To eliminate your concerns, use a relay(s) that takes power directly from the battery (fused) for both the grips and the seat. The power to trigger/operate the relay(s) would come from the accessory terminal. Radio Shack has a good selection of 12v relays.

    As far as the low side of the seat heater goes, it depends on how the heat is reduced. My old grip heaters had a single heating element and used a large resistor to cut the voltage to the heaters thus reducing the heat. That resistor did nothing to reduce the power that was used.

    The newer grip heaters (Dual Star & Elect Connection) use heaters with dual elements; both are on for high and only one for low. With these the low setting actually uses less power.

    Heated clothing uses a controller (HeatTroller?) that actually pulses the 12v to the clothing. For warmer clothing it sends 12v to the elements longer, with max heat gained with a constant 12v. It's basically an electronic on/off switch.

    Just more info for your to consider.
    Actually, that big resistor did reduce the current, and therefore the power being used by your grips. Since E=IR, I=E/R. Since E (voltage) stays constant, if the resistance goes up, the current goes down. It becomes more difficult to squeeze as much electricity through a smaller pipe! When you switch in the resistor, the resistance goes up, the current goes down, so the power (in watts) also goes down. The advantage of the dual heat elements is that as the available voltage is reduced to the heater element, the efficiency goes down, so if you are dropping half the voltage across the resistor, that means that only 6 volts is available for the heater elements, and they do not get half as hot as they would at 12 volts. You could do the same thing by having two sets of elements wired in parallel, and remove one set for the low setting. In parallel, they both get the same voltage, but the resistance is halved, so they get twice as much current and put off twice as much heat.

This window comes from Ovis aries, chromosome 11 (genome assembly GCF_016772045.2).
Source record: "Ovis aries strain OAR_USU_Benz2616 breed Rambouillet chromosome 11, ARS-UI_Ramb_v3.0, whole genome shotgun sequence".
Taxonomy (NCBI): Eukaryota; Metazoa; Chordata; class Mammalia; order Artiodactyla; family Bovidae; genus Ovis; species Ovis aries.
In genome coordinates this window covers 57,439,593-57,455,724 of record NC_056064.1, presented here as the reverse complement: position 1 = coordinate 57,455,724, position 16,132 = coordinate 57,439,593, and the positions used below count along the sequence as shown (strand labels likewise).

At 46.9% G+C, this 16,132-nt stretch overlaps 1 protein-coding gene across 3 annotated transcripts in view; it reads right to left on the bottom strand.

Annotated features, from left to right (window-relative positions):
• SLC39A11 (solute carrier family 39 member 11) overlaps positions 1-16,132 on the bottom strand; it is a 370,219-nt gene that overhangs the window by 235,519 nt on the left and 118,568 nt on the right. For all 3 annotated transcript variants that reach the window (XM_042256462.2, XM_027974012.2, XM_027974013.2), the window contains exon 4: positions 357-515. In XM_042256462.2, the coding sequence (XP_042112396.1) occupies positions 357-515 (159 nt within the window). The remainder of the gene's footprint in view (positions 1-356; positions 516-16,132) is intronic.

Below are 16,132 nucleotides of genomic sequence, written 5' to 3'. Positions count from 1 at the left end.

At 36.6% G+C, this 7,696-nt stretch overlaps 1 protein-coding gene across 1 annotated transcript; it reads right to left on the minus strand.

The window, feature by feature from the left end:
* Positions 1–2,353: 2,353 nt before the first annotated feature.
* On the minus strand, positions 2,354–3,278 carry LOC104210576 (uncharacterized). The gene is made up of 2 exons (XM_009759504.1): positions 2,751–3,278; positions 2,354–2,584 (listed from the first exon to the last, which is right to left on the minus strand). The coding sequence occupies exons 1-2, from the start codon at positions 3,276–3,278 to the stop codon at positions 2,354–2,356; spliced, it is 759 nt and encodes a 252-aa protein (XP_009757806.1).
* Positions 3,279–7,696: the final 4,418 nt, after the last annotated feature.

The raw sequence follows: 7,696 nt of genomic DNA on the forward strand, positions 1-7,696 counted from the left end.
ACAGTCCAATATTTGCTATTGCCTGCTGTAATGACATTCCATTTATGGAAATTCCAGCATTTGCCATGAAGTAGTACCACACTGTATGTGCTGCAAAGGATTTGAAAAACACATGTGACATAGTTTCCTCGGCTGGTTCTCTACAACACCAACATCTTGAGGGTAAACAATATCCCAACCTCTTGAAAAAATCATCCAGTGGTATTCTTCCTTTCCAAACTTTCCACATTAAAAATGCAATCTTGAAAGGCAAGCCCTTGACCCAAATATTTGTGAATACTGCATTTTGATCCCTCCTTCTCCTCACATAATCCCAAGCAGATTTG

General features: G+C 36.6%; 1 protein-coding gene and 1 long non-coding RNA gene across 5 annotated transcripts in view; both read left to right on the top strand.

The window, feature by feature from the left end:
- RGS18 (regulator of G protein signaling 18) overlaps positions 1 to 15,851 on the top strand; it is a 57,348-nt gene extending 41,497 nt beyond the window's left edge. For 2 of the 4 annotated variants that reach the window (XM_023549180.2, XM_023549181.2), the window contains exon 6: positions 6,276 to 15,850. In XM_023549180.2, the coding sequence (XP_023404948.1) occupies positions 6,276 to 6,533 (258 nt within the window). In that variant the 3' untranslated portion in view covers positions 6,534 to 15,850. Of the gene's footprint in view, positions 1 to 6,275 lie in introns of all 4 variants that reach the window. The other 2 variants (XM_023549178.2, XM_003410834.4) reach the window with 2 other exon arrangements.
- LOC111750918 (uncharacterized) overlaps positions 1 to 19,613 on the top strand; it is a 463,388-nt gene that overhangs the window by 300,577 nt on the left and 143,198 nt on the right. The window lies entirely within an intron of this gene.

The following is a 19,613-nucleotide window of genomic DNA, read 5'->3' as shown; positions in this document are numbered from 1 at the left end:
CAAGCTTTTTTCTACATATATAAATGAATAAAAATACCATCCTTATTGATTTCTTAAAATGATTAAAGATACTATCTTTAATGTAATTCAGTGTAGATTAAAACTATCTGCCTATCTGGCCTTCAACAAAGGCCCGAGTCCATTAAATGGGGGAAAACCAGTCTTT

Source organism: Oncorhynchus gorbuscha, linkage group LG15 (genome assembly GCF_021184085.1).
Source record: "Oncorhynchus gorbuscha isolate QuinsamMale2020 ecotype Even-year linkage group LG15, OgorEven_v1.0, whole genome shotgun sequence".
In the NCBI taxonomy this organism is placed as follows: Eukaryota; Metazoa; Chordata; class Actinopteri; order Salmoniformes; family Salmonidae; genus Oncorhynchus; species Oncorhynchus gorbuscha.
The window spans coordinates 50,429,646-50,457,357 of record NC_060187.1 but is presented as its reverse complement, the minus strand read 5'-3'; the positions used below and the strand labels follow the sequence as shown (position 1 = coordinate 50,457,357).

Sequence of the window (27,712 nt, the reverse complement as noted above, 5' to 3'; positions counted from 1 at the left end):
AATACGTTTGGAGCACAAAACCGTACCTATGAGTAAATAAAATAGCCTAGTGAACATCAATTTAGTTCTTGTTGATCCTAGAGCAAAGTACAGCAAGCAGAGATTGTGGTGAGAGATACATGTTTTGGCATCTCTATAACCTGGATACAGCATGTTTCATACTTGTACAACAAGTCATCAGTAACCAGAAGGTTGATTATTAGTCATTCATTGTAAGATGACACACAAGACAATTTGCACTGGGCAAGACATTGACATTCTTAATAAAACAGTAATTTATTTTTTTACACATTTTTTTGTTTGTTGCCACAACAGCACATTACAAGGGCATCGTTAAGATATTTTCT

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    Default Re: 20 watts=how many amps ?

    The Warm & Safe Heat-troller™ is a DC (direct current), power controller designed for heated clothing, blankets, pads and other heated products that are powered by a battery. You can think of the Heat-troller™ as a dimmer switch for your heated products. It has a positive off and provides a full range of heat that is constant at any setting, just as a light dimmer switch gives you constant light at different levels.
    The Heat-Troller is a pulse-width modulated controller with a 1 second cycle time. That means that over a 1 second period, the power is turned on from about 10% to 100% of the time, adjustable with the knob on the controller. When the power is turned on, full power is applied to the load. In the example given, if the heated grip are 16 Watts each and the Heat-Troller is adjusted to 50%, the grips will get 16 Watts for half a second, then no power for half a second, giving an average of 8 Watts of power. The Heat-Troller is more efficient than a rheostat because it makes very little wasted heat when turned on. For two 16 Watt grips, the Heat-Troller makes less than 0.1 Watts of heat at 50%. A rheostat would make about 16 Watts of wasted heat at the same 50% setting.

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    Default Re: 20 watts=how many amps ?

    well the 20 watt seat heater kit is installed and it works GREAT, plenty of heat, actually maybe more heat than i needed, 15 watts probably would have been perfect for me

    so far i've only used it on a bunch of short trips

    today i plan to use it on a 100+ mile trip then should have a better idea if the heat level is acceptable or if i need to add somekind of heat control instead of just the simple on-off switch

    edit
    well i rode about 100 miles today, it was raining and snowing, good thing i am able to look over the windshield because it snowed hard enough to totally cover the windshield

    the 20 watt heated seat works great but it gets a little to hot sometimes, a heat troller would be better than just the on-off switch but i hate to spend the extra $50